Mental health is about how we think, feel and behave.
Depression; it’s more than just sadness. It’s having no
feelings at all. It’s overthinking or not being able to think at all.
Anxiety is feeling worried, uneasy or fearful a lot of the
time. Some people find it hard to control their worries; their feelings of
anxiety are more constant and often affect their daily lives. Anxiety can have
both psychological and physical symptoms.
Anxiety and depression are the most common mental health
However, for the first time, stress is the major cause of
long-term absence in the workplace. Work-related stress can aggravate an
existing mental health problem, making it more difficult to control. If
work-related stress reaches a point where it has triggered an existing mental
health problem, it becomes hard to separate one from the other.
Due to the stigma of mental health, these emotions are not
always acknowledged by those around you. Instead of helping, some people tell
you to “get over it”.
Mental illness is not something you can simply “get over”. So
many people living with mental illness don’t have anyone to talk to. They feel
nobody will understand; that nobody will care. They worry they won’t be
believed if they speak out. Some people simply don’t have the energy to do so.
And this is devastating.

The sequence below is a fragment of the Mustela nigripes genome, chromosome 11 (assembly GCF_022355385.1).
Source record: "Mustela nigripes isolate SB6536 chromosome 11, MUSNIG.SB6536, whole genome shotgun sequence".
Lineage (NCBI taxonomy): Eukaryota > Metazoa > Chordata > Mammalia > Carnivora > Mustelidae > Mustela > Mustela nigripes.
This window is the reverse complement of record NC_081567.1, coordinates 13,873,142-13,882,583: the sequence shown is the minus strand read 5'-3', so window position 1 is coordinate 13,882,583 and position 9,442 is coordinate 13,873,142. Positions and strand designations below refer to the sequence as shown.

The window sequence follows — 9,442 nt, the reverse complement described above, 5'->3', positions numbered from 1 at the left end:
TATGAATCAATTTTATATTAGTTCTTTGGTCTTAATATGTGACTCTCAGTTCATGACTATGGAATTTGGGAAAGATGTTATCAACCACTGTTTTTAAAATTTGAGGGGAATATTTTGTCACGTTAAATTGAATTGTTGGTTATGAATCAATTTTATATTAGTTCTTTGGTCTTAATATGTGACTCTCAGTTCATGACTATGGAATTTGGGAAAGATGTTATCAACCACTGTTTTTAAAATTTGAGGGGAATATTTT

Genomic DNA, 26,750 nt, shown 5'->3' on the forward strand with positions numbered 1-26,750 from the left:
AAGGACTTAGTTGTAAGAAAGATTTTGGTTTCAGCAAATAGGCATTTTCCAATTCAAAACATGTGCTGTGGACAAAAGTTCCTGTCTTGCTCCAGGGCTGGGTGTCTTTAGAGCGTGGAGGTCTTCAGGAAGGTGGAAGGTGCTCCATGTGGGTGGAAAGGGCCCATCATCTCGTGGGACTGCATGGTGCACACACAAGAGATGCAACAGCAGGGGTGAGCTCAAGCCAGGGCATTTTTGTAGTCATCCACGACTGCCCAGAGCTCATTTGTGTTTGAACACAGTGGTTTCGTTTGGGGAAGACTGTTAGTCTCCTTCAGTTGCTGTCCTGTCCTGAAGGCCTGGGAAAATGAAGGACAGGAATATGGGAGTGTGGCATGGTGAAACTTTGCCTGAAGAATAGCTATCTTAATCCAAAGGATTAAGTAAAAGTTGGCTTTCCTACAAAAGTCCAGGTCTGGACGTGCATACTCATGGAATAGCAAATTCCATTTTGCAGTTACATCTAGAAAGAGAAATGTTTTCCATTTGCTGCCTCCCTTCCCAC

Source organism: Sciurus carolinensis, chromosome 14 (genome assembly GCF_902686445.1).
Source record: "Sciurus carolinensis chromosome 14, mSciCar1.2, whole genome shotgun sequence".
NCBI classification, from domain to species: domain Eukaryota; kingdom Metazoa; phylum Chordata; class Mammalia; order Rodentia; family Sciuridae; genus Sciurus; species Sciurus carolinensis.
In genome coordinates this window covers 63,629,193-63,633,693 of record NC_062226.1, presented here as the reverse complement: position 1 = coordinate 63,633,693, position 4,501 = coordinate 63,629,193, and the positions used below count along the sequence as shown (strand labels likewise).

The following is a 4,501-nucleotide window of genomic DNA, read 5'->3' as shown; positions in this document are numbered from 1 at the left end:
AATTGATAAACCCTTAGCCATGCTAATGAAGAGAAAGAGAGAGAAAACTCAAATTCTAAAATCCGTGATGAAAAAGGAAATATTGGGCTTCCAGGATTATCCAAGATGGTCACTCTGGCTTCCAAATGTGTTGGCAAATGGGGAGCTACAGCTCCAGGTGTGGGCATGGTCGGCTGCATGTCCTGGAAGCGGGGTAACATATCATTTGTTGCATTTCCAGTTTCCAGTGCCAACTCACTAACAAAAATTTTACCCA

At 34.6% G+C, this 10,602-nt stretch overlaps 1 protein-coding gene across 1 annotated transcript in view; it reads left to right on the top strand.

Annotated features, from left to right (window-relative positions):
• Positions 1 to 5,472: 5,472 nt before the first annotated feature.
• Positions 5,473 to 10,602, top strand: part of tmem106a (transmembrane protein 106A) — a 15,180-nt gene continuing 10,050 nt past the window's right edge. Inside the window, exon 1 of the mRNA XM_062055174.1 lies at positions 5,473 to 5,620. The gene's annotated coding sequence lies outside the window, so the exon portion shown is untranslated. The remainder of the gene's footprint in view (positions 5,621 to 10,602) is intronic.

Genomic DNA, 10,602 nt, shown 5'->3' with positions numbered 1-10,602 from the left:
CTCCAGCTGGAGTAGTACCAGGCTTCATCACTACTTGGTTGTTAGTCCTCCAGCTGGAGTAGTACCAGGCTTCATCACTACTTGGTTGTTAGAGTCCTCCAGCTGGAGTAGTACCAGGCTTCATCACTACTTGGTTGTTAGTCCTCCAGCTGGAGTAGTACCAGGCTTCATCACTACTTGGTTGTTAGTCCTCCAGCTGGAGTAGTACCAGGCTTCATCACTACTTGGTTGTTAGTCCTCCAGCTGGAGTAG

People in a time of crisis should not feel as though they
have to deal with it alone. So many people who haven’t lived with it don’t
understand, and this is still so obvious when people suggest things like going
for a run, drinking more water or just ‘getting over’ the likes of depression
and mood disorders.
Employers can help manage and prevent stress by improving
conditions at work. But you also have a role in making adjustments and helping
someone manage a mental health problem at work.
As a manager, you may have employees who experience mental
health difficulties. As soon as you notice that an employee is having mental
health difficulties, talk to them - early action can help prevent them becoming
If the person does not want to speak to you, suggest they
speak to someone else, for example someone from your employee assistance
programme, occupational health or their GP.
Managers should concentrate on making reasonable adjustments
at work, rather than understanding the diagnosis. Their GP, medical support or
occupational health should be able to provide guidance on what you can do to
There are people out there who do care and will support them
through a dark time. The people who are meant to be there as a support need to
prove this themselves.
Whether you know someone with a mental illness or not, be
kind, always. Be the person others can reach out to in a time of need, and
never turn your back on someone who does so.
You never know you’ll be helping – or just how much.
If you are currently struggling in silence – don’t. Reach
out to Samaritans, on 116 123
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